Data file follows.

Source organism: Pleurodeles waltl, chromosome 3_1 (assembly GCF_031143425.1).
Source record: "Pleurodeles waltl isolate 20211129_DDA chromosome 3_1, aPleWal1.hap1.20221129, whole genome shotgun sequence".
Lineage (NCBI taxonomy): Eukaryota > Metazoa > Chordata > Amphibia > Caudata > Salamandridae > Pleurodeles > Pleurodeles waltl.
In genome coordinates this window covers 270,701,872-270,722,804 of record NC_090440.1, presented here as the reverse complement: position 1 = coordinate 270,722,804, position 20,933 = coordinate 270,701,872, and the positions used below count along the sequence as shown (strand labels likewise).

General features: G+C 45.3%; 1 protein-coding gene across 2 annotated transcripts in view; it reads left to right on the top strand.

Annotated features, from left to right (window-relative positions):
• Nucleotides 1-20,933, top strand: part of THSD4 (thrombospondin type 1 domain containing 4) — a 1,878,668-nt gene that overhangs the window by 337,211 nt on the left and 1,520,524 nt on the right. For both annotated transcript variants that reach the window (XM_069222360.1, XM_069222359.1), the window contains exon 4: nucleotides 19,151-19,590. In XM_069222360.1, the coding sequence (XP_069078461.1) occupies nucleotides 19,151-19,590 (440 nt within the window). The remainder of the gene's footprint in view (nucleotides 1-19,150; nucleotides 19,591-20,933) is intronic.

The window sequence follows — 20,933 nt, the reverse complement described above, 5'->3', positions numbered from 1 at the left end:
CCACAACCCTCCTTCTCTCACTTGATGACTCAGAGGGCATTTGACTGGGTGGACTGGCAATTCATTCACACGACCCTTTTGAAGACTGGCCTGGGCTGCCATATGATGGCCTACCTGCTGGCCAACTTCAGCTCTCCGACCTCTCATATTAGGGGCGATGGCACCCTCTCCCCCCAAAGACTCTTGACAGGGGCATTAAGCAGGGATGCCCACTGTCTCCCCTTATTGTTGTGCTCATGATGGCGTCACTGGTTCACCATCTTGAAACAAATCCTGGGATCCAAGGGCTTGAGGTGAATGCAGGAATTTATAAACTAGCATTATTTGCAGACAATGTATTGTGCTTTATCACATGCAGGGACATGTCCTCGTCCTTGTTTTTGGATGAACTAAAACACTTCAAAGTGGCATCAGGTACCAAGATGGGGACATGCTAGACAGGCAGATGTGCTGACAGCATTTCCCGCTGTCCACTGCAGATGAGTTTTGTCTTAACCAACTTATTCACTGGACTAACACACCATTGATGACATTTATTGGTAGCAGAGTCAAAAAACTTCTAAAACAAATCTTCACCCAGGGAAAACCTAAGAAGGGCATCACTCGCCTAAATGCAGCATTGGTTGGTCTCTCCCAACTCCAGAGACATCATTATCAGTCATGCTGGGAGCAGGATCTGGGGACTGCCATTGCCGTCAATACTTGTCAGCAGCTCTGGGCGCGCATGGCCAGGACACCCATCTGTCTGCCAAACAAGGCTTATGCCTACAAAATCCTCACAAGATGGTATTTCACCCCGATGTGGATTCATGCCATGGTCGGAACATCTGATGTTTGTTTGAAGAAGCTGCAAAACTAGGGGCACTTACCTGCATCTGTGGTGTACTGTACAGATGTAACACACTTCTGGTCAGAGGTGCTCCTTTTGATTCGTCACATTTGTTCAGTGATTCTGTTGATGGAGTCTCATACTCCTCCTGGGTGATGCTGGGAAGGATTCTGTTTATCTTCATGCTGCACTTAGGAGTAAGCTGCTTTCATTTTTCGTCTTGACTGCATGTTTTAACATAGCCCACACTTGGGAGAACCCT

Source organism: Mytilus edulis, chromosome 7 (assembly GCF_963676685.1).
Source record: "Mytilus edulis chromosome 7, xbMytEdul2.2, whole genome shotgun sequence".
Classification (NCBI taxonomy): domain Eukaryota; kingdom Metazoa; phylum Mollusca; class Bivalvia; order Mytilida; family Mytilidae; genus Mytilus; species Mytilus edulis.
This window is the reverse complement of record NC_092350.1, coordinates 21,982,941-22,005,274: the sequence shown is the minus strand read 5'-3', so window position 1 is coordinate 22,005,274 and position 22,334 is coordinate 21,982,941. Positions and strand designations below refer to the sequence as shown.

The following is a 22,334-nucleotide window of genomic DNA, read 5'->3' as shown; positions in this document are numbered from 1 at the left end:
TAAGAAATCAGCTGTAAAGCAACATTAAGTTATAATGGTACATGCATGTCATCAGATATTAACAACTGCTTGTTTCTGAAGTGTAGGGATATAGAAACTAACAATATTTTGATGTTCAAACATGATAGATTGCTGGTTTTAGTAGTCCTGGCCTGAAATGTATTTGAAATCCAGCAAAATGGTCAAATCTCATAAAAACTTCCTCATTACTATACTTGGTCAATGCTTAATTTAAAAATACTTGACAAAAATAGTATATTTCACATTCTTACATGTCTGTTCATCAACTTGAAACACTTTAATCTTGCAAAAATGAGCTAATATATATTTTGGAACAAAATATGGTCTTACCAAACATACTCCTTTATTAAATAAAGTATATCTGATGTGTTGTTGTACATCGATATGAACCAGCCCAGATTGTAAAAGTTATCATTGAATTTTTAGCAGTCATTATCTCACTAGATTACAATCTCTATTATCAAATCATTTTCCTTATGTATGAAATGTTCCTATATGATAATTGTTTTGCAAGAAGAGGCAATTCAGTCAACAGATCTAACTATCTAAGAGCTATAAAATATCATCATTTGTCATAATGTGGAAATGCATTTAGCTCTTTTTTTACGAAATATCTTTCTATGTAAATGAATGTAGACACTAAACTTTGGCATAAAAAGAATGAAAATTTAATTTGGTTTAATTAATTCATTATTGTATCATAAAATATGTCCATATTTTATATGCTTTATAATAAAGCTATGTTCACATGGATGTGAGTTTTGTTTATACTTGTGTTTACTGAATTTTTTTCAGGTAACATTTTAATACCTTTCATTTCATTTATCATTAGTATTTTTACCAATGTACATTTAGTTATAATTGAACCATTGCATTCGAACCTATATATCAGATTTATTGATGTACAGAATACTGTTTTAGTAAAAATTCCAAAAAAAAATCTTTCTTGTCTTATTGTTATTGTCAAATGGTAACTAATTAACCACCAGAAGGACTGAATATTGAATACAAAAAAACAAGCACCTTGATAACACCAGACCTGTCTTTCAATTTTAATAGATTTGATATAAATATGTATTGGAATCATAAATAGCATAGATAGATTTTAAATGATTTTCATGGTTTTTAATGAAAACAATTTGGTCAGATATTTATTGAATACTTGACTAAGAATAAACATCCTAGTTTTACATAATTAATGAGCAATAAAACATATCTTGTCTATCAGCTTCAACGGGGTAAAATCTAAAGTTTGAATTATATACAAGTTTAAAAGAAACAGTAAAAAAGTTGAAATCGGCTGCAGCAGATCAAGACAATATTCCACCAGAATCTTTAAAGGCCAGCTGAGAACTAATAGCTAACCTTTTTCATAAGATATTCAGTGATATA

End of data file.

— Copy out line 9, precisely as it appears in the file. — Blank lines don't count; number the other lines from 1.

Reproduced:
CCACAACCCTCCTTCTCTCACTTGATGACTCAGAGGGCATTTGACTGGGTGGACTGGCAATTCATTCACACGACCCTTTTGAAGACTGGCCTGGGCTGCCATATGATGGCCTACCTGCTGGCCAACTTCAGCTCTCCGACCTCTCATATTAGGGGCGATGGCACCCTCTCCCCCCAAAGACTCTTGACAGGGGCATTAAGCAGGGATGCCCACTGTCTCCCCTTATTGTTGTGCTCATGATGGCGTCACTGGTTCACCATCTTGAAACAAATCCTGGGATCCAAGGGCTTGAGGTGAATGCAGGAATTTATAAACTAGCATTATTTGCAGACAATGTATTGTGCTTTATCACATGCAGGGACATGTCCTCGTCCTTGTTTTTGGATGAACTAAAACACTTCAAAGTGGCATCAGGTACCAAGATGGGGACATGCTAGACAGGCAGATGTGCTGACAGCATTTCCCGCTGTCCACTGCAGATGAGTTTTGTCTTAACCAACTTATTCACTGGACTAACACACCATTGATGACATTTATTGGTAGCAGAGTCAAAAAACTTCTAAAACAAATCTTCACCCAGGGAAAACCTAAGAAGGGCATCACTCGCCTAAATGCAGCATTGGTTGGTCTCTCCCAACTCCAGAGACATCATTATCAGTCATGCTGGGAGCAGGATCTGGGGACTGCCATTGCCGTCAATACTTGTCAGCAGCTCTGGGCGCGCATGGCCAGGACACCCATCTGTCTGCCAAACAAGGCTTATGCCTACAAAATCCTCACAAGATGGTATTTCACCCCGATGTGGATTCATGCCATGGTCGGAACATCTGATGTTTGTTTGAAGAAGCTGCAAAACTAGGGGCACTTACCTGCATCTGTGGTGTACTGTACAGATGTAACACACTTCTGGTCAGAGGTGCTCCTTTTGATTCGTCACATTTGTTCAGTGATTCTGTTGATGGAGTCTCATACTCCTCCTGGGTGATGCTGGGAAGGATTCTGTTTATCTTCATGCTGCACTTAGGAGTAAGCTGCTTTCATTTTTCGTCTTGACTGCATGTTTTAACATAGCCCACACTTGGGAGAACCCT